Delhi’s free water model not feasible in Hyderabad: HMWSS&B officials

Though officials are not in favour of the populist scheme, they are left with no option after Labour Minister D. Nagender pitched for the Delhi model

January 08, 2014 12:46 am | Updated November 16, 2021 07:54 pm IST - Hyderabad:

Supplying free water, Hyderabad Metropolitan Water Supply and Sewerage Board (HMWSSB) officials say, is not based on sound economics. Particularly for Hyderabad, where the Board is struggling to come out of the red, it will spell doom.

“If the government takes care of salaries, electricity bills and ensures that the GHMC pays 25 per cent of the property tax share to the Board, we can consider supplying free water,” an official remarked.

Yet the Board is exploring the possibilities of taking a leaf from the Aam Aadmi Party (AAP). Though officials are not in favour of the populist scheme, they are left with no option after Labour Minister D. Nagender pitched for the Delhi model.

“We will study how the scheme is being implemented in New Delhi. It is for the government to decide,” remarked a senior official, revealing that a team was sent to study the pros and cons of the free water programme being implemented there.

Recovery of dues

The AAP scheme will surely throw a spanner in the works for the Water Board.

The efforts being made by it to coax the consumers to clear the arrears will come to naught. After invocation of the Revenue Recovery Act, serving of Red Notices and disconnection drive many consumers have started paying up. But now they will simply cease to pay, they fear.

The Board incurs production cost of Rs. 37 per kilo litre of water and it keeps shooting up with the rise in the power tariff.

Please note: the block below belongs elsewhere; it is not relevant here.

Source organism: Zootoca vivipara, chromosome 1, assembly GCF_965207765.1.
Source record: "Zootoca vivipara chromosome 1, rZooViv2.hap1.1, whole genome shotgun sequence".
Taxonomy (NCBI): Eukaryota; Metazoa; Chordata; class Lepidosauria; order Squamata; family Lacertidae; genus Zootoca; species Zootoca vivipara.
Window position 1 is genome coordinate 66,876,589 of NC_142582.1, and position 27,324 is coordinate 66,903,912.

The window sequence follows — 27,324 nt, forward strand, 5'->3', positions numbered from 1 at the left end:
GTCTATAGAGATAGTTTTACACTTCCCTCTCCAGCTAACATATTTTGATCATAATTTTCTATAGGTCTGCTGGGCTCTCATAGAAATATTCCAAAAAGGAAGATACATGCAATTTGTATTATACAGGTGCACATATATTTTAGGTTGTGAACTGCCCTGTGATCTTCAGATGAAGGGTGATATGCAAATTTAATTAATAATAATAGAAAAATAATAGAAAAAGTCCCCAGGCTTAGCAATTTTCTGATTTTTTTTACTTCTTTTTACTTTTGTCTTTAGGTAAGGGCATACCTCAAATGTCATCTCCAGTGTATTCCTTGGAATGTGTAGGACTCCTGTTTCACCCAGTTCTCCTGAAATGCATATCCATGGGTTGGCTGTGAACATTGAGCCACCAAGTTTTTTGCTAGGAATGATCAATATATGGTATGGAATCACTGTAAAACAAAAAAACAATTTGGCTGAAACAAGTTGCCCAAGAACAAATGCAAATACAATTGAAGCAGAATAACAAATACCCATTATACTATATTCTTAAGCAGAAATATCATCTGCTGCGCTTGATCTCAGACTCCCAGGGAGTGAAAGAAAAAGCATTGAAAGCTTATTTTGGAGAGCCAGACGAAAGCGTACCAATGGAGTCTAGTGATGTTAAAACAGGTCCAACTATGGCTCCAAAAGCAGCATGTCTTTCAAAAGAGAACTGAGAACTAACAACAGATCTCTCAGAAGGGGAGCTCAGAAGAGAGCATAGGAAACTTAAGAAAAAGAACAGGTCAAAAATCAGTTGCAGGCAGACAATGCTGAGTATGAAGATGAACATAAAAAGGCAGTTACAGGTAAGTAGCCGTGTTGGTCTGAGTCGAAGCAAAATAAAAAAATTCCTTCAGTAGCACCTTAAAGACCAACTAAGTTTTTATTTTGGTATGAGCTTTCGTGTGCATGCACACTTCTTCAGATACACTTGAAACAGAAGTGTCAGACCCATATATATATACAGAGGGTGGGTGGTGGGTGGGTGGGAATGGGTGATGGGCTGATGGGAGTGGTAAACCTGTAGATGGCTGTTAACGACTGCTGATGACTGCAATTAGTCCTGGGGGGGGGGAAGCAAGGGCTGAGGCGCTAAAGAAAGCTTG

Heavy burden on revenues

Unlike New Delhi, water supply here involves three stages of pumping since the sources are a good 100 km away. This puts a heavy burden on the revenues with power charges alone constituting bulk of the total operational expenditure.

Its power bill has shot up from Rs. 35 crore to Rs. 55 crore per month after the A.P. Electricity Regulatory Commission had raised the power tariff. As against the revenue of Rs. 63 crore per month the Board’s overheads run into Rs. 93 crore.

Deficit may spiral

As it is, the Board has staggering dues of Rs. 800 crore from non-governmental sector – both domestic and commercial. The government departments alone owe Rs. 189 crore.

“If water is to be supplied free the deficit will only increase,” officials say. The 667 litres per day per household being supplied by the New Delhi administration is sufficient for a family of five.

According to the Central Public Health and Environmental Engineering Organisation norms each person should get 150 LPCD water. But this standard is hardly adhered to, officials admit.

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